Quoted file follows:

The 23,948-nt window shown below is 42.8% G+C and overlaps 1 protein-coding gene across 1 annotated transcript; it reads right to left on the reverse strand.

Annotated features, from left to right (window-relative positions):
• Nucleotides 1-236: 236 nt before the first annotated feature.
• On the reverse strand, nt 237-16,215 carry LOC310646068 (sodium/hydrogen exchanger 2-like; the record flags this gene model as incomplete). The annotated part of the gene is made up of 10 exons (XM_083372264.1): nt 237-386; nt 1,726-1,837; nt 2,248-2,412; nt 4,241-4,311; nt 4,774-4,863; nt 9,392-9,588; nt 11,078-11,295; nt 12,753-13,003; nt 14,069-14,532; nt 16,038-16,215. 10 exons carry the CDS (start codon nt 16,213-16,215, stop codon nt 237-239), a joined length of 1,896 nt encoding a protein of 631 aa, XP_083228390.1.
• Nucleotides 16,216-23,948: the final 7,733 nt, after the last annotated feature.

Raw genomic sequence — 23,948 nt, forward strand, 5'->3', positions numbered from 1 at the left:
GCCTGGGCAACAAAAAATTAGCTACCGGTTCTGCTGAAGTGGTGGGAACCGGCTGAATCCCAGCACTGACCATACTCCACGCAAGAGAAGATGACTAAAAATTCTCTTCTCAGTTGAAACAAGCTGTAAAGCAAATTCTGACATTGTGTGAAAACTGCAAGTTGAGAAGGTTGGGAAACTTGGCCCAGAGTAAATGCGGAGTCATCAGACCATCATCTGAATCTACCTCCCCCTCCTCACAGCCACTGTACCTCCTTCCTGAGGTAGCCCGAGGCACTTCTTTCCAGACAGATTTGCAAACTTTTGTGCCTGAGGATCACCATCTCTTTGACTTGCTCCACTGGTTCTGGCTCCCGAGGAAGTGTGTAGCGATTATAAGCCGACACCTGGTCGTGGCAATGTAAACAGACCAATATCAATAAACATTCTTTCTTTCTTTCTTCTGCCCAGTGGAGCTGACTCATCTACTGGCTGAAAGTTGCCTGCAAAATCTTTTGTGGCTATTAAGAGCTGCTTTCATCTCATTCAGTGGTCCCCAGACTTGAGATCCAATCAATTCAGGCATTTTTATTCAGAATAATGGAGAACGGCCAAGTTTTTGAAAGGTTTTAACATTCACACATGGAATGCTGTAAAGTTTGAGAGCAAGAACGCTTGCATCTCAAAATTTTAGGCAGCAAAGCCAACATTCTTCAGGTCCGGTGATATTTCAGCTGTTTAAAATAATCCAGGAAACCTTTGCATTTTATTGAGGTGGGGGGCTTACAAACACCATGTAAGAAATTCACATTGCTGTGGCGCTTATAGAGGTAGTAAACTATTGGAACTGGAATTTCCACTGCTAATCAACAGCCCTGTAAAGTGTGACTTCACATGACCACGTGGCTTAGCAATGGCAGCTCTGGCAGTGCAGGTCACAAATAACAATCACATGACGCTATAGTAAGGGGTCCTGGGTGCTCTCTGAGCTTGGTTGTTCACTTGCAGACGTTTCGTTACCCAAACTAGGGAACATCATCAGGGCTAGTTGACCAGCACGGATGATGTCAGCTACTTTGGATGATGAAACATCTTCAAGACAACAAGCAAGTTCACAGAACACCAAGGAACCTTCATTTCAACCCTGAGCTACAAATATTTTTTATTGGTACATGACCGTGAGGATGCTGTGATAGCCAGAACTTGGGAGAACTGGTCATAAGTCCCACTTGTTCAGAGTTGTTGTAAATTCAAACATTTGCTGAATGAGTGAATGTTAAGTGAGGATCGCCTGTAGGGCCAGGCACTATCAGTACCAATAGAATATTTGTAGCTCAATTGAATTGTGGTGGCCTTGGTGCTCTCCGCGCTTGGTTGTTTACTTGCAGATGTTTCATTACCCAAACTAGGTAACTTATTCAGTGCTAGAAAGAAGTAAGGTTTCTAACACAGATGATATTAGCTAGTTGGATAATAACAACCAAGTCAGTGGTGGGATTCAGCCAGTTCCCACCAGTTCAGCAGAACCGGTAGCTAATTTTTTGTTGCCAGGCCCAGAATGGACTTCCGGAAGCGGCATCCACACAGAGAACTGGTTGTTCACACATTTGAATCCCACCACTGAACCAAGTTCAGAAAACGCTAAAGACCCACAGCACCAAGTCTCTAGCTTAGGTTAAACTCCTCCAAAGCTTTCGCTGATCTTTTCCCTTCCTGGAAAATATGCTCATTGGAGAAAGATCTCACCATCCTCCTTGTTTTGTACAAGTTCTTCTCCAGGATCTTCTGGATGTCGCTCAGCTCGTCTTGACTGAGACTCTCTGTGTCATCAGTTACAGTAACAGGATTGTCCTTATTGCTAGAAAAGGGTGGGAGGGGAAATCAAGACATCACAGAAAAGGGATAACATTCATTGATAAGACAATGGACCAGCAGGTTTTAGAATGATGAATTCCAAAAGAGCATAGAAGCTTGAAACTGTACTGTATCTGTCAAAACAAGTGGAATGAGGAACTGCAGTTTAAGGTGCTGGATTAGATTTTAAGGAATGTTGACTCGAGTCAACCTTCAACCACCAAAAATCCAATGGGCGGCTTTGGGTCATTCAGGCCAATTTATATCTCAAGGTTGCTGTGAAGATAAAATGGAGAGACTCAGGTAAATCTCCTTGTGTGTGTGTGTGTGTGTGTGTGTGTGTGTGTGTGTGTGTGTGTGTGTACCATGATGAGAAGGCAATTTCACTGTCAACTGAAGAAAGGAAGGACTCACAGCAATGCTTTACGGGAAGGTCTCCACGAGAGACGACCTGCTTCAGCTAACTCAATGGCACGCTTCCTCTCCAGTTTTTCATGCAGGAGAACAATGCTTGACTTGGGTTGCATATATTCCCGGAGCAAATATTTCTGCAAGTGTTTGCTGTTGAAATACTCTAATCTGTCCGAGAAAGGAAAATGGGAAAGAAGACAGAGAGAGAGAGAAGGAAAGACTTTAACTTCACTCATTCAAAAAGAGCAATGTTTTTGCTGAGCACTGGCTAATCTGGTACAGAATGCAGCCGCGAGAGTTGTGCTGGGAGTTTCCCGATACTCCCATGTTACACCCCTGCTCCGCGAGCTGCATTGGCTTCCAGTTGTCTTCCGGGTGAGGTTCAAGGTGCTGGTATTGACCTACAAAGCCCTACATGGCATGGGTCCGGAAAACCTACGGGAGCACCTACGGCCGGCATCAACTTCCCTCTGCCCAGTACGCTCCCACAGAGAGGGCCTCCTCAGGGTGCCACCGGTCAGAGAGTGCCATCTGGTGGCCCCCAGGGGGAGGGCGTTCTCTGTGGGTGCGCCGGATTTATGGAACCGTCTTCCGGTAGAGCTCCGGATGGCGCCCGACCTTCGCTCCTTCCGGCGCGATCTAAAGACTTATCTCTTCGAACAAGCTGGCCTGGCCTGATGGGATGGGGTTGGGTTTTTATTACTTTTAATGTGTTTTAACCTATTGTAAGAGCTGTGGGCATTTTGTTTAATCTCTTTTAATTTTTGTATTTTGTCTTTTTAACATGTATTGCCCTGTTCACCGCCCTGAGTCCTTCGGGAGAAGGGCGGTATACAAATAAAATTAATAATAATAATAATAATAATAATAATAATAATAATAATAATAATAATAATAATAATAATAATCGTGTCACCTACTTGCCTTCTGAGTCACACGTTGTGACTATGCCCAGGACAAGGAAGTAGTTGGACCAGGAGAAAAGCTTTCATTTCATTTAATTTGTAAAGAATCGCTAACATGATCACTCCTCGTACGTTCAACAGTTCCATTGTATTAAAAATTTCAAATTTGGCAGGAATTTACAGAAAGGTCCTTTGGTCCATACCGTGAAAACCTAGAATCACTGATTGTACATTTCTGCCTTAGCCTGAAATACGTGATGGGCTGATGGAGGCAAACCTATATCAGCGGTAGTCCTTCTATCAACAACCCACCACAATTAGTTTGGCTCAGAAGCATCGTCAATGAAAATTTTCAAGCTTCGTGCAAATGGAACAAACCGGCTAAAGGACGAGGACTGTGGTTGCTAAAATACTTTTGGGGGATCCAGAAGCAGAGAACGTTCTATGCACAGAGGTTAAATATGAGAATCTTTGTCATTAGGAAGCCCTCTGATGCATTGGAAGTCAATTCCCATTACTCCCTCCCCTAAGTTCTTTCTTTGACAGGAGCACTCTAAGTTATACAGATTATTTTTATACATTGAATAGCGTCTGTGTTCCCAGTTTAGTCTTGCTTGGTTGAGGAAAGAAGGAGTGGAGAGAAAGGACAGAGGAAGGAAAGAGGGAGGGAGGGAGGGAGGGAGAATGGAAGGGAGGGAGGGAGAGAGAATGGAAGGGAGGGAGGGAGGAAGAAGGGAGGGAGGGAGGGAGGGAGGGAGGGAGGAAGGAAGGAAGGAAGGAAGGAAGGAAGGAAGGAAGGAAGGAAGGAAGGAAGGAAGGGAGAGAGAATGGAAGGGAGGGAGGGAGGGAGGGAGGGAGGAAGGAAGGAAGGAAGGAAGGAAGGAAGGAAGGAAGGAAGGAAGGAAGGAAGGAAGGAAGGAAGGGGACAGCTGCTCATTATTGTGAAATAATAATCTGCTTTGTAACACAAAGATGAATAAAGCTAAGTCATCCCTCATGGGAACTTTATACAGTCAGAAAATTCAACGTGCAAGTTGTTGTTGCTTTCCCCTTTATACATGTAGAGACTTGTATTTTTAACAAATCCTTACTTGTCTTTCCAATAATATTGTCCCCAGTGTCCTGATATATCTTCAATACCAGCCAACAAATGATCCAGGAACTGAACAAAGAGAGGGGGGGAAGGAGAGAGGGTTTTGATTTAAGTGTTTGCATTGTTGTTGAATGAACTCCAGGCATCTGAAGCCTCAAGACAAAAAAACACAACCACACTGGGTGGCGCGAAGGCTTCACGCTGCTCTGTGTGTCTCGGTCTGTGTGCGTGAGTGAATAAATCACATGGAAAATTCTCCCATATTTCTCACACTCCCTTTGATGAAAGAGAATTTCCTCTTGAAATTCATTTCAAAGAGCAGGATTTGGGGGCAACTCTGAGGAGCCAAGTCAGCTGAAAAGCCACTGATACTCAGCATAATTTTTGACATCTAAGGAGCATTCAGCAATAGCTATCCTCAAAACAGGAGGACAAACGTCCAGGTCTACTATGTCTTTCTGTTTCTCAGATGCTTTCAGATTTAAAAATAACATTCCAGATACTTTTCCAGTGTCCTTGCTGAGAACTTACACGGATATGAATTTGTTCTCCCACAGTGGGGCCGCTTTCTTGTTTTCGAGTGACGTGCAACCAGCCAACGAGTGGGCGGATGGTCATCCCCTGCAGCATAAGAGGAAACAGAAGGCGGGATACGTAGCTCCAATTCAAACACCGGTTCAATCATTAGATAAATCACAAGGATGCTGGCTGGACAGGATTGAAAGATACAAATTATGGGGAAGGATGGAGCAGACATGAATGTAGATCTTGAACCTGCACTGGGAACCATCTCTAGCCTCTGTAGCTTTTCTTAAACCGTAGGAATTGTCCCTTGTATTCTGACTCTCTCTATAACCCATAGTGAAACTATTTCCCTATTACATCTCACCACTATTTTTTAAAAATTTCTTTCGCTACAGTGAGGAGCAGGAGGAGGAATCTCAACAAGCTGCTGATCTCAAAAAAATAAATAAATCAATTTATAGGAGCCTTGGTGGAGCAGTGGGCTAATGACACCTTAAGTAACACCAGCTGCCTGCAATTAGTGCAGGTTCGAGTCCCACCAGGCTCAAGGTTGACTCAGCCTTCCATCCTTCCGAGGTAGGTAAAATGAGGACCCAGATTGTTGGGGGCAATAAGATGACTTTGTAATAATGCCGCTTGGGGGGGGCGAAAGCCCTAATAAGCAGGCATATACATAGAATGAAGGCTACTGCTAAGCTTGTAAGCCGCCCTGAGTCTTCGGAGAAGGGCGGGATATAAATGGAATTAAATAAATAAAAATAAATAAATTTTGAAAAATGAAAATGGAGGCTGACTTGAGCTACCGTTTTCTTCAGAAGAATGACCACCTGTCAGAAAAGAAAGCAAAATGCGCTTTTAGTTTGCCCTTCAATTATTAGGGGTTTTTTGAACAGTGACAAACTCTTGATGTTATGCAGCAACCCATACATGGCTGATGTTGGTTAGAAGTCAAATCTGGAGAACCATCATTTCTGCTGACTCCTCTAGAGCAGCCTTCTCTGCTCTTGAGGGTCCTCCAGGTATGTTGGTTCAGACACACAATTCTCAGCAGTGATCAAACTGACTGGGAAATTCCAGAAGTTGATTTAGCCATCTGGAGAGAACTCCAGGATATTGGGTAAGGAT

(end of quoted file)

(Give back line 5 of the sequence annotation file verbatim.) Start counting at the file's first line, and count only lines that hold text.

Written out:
• Nucleotides 16,216-23,948: the final 7,733 nt, after the last annotated feature.